Carolina Jessamine, South Carolina’s State Flower

Jill Staake

Every weekend, the Focus on Natives segment highlights a plant, bird, or butterfly native to the Southeastern U.S.  Know of a particular species you’d like to see featured here? Make your suggestions in the comments section below.

Focus on Natives:
Carolina Jessamine, South Carolina’s State Flower

Carolina Jessamine by Ellis Rowan, 1901

“[Carolina Jessamine] is indigenous to every nook and corner of the State; it is the first premonitor of coming Spring; its fragrance greets us first in the woodland and its delicate flower suggests the pureness of gold; its perpetual return out of the dead Winter suggests the lesson of constancy in, loyalty to, and patriotism in the service of the State.”
-South Carolina General Assembly, Feb 1, 1924

As I pulled up to the plant nursery the other day, pot after pot of brilliant yellow-flowered vines caught my eye, and when I got out of the car, a sweet intoxicating scent filled the air. Drawn to it like a hummingbird to honeysuckle, I eagerly lifted the plant tag to see what could be so divine on a late winter day in Florida. It was, as I’m sure you’ve guessed, Carolina Jessamine, the official state flower of South Carolina. Here are a few facts:

Who:
Gelsemium sempervirens, AKA Carolina Jessamine, Carolina Yellow Jasmine

What:
An evergreen vine that remains fairly compact when planted in bright sun, and will climb to find sunshine when planted in partial shade. In the wild, it often grows dozens of feet high into the trees, flowering at the top when it finally finds the sun.

Where:
Carolina Jessamine native to coastal areas from the eastern part of Virginia to Florida and west to Texas, and grows well in most parts of zones 7 – 9.  Look for it at native plant nurseries in these regions, or order online from sites like MichiganBulb.com.

When:
Carolina Jessamine is an early spring bloomer throughout its range, so flowering time depends on when spring arrives. The very fragrant yellow flowers can appear as early as February in the far South and as late as April or early May in the far northern reaches of its range.

How:
Though it will tolerate dry soils, Carolina Jessamine flowers best in soil that’s consistently moist but not wet. If you plant it in a drier area, water well throughout the spring to encourage flowering. It’s a vine, so plan to provide some support, and expect it to climb high and far if not in full sun. Some people prefer to keep this vigorous grower in pots to keep it in check. You can also plant it as ground cover along a steep bank, where it will help to hold soil in place as it spreads. Click here to visit Dave’s Garden and learn about other gardener’s experiences with this plant.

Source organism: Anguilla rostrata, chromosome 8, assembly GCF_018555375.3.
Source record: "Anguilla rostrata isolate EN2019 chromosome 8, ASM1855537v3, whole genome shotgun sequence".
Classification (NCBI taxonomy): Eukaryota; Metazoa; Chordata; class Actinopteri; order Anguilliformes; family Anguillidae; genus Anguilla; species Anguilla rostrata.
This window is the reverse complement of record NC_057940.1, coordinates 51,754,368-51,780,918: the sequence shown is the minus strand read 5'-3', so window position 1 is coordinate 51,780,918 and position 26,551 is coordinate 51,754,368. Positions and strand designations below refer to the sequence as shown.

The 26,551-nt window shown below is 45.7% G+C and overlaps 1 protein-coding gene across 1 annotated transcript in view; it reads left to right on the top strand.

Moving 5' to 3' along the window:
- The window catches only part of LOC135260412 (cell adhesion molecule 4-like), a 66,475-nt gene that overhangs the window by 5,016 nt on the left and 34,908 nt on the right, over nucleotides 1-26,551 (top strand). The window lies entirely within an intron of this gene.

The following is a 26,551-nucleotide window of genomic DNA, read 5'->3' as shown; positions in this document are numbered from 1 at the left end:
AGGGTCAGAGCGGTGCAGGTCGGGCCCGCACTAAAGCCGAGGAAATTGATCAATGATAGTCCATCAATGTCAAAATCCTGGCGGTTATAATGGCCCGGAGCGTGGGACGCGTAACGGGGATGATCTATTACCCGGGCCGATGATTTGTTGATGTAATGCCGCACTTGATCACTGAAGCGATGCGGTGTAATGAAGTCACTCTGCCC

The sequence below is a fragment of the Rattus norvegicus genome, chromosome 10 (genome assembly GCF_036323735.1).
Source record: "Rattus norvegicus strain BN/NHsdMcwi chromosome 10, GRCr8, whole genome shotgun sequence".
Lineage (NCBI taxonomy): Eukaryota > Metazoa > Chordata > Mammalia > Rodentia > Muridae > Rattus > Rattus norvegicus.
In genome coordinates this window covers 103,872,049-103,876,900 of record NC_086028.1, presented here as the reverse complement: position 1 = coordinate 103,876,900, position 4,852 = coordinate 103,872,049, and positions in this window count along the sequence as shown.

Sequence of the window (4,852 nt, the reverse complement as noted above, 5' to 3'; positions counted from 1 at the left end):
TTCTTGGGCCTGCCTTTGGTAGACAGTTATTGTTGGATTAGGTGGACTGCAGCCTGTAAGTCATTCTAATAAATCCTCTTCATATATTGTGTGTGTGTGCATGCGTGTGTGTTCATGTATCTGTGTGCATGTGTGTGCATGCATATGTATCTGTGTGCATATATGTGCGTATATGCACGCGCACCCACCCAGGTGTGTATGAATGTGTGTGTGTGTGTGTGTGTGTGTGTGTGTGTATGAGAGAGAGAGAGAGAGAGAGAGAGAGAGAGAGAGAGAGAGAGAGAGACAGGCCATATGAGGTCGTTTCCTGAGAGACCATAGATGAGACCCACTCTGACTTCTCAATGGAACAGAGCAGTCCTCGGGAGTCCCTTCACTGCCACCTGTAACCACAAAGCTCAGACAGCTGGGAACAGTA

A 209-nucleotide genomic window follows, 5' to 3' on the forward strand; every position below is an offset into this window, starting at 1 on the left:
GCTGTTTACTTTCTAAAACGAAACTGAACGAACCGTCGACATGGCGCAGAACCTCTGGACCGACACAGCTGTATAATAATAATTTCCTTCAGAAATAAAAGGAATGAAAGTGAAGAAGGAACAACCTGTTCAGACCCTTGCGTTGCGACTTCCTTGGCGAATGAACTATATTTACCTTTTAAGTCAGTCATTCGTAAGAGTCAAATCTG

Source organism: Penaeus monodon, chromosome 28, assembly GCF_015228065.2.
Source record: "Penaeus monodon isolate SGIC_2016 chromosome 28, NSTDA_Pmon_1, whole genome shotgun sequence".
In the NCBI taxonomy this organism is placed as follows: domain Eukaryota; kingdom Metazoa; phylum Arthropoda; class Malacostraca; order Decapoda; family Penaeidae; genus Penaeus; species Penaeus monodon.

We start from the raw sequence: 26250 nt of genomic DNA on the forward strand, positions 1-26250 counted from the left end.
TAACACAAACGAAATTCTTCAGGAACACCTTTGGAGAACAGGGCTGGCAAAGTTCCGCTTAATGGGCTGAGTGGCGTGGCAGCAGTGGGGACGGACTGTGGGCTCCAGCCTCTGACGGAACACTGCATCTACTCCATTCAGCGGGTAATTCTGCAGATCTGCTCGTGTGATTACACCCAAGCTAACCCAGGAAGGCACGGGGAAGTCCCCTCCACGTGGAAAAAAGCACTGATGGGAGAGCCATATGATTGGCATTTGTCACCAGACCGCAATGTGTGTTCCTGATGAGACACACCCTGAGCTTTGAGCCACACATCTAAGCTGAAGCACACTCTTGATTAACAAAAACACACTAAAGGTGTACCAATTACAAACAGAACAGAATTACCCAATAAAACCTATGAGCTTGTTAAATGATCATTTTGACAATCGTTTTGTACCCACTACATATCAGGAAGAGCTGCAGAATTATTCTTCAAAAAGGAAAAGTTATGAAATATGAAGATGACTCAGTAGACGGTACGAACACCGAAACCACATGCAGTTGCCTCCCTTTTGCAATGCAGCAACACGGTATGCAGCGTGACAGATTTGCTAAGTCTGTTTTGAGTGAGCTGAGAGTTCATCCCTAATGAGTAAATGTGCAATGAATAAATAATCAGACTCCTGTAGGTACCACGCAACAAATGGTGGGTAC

A Word of Warning:
While Carolina Jessamine has a lot of things going for it, it may not be right in your own garden. All parts of the plants are extremely toxic. Those with children who could like to put the “pretty yellow flower” in their mouths, or with pets who chew on anything and everything, may want to avoid the possible dangers of this vine. Very small doses can cause paralysis and even death. Additionally, some people have skin sensitivity to the sap of this plant, so wear gloves and long sleeves when handling to avoid the possibility of a rash.

There is also some evidence of this plant being toxic to honeybee populations. According to the USDA handbook Diagnosis of Honeybee Diseases, young worker honeybees and adult field honeybees ingesting large amounts of the nectar from this plant may die, and it’s possible queen bees may be affected. If you raise bees, or live in an area where bees are raised, you may consider avoiding adding this plant to your environment.

In the end, I decided not to buy any Carolina Jessamine the other day, though I really wanted to. I had good reasons for turning away – my gardens are small and places for vines are limited and, currently, already taken. But the vivid yellow flowers and sweet scent have lingered in my memory, and I’m willing to bet that Carolina Jessamine will eventually find a home in my yard, sooner or later.

Do you grow Carolina Jessamine in your own gardens? We’d love to hear your tips and experiences. Drop a line in the comments and tell us all about it!

  1. Noelle says

    Hello Jill,

    I do like this pretty vine. I have seen it growing in the desert southwest as well and it makes a spectacular cover fences. Like you, I do not have any in my garden, but I may have to try to find a spot :-)

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